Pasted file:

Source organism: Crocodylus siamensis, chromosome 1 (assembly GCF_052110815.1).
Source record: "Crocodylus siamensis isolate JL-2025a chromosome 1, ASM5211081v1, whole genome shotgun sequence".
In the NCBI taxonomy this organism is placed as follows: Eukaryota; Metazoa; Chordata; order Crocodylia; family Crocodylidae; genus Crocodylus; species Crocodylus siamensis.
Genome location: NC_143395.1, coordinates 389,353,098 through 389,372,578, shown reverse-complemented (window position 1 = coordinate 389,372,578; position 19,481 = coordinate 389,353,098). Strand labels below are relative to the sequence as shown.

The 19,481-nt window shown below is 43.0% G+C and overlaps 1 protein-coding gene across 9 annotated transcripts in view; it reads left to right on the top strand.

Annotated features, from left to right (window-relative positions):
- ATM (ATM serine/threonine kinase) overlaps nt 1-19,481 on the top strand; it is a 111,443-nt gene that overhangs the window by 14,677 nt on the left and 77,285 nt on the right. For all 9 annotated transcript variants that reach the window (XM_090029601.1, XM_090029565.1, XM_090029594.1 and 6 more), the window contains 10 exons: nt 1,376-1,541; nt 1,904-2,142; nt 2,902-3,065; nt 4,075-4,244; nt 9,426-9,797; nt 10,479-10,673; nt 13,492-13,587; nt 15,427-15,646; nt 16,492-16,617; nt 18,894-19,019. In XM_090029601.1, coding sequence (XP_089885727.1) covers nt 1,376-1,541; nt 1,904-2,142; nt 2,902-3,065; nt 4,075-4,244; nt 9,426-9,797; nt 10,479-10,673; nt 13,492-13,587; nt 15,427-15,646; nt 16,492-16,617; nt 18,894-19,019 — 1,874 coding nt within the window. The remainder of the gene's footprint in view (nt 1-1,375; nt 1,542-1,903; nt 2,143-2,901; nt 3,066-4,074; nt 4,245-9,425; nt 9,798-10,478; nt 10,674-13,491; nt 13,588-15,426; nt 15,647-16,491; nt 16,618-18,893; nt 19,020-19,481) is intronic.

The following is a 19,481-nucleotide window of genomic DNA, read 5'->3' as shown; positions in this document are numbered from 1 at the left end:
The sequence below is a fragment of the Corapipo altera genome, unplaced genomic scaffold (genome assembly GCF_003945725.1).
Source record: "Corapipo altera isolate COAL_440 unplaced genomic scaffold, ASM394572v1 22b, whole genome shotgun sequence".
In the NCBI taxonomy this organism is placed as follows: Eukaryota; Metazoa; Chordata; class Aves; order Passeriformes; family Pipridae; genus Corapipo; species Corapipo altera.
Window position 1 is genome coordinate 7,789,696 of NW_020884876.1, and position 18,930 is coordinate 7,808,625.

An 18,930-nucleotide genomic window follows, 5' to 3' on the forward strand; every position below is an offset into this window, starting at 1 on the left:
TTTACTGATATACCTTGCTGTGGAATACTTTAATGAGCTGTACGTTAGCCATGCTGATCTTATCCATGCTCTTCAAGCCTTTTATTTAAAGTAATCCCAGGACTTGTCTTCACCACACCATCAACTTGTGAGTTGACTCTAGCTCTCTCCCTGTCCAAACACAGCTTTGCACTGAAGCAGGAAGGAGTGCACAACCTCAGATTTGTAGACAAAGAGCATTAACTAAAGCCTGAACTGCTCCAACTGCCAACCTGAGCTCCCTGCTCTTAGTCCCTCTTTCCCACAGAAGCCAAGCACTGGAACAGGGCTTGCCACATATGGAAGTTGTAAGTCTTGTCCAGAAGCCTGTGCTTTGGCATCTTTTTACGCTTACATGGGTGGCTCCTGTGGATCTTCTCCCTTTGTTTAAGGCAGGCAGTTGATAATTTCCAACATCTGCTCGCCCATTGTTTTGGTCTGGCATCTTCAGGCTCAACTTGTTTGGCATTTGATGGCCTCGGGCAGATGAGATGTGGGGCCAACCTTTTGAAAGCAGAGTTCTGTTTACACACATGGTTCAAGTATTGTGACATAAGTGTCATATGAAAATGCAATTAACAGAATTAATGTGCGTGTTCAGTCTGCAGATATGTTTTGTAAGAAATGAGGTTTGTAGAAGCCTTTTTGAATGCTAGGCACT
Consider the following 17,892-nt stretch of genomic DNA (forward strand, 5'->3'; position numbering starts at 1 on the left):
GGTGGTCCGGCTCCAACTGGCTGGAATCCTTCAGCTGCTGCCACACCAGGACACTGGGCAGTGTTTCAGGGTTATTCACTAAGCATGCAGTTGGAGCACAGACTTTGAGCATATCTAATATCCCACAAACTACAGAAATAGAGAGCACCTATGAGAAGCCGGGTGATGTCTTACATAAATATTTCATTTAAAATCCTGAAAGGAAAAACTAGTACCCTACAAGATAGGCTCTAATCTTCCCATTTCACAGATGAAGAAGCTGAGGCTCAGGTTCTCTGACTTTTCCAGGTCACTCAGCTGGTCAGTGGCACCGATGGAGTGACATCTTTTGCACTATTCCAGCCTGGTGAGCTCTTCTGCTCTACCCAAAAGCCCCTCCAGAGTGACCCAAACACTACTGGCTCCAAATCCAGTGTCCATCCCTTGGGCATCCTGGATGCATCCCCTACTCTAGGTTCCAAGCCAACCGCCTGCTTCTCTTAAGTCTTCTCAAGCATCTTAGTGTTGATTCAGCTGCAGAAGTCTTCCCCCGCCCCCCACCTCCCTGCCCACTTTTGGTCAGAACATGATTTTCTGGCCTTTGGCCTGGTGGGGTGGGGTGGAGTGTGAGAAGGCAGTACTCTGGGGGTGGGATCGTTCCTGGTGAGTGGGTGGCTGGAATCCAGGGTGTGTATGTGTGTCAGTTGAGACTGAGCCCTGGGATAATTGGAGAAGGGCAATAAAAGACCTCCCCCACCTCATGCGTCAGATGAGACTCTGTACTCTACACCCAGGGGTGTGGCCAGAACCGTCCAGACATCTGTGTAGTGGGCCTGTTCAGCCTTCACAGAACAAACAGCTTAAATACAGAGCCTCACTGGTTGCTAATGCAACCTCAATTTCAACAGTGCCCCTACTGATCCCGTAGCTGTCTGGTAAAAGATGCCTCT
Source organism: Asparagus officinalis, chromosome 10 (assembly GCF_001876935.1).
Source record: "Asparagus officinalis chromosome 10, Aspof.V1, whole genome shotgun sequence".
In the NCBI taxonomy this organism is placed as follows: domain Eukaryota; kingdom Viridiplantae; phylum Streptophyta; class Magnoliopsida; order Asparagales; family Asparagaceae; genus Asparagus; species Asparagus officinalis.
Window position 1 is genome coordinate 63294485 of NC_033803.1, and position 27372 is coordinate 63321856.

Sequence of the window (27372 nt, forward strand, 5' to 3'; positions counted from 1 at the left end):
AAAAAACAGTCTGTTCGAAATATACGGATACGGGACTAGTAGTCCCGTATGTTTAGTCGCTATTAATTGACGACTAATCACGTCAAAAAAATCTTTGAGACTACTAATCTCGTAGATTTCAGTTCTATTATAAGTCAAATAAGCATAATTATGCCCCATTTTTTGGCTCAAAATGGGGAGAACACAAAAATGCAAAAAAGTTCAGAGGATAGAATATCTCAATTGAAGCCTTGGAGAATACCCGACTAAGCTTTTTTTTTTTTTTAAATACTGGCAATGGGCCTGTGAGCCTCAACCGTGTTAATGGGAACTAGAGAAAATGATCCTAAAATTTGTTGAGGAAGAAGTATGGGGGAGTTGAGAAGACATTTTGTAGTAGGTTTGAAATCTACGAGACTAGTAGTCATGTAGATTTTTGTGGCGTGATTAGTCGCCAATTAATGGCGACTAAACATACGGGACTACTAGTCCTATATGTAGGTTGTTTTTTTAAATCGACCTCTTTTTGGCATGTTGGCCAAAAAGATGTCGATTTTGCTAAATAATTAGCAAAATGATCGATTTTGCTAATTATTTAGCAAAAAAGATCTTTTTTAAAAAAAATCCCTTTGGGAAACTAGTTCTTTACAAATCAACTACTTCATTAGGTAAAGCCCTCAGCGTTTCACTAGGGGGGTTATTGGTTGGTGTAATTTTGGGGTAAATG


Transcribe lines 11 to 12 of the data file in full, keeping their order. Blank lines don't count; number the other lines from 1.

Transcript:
In the NCBI taxonomy this organism is placed as follows: Eukaryota; Metazoa; Chordata; class Aves; order Passeriformes; family Pipridae; genus Corapipo; species Corapipo altera.
Window position 1 is genome coordinate 7,789,696 of NW_020884876.1, and position 18,930 is coordinate 7,808,625.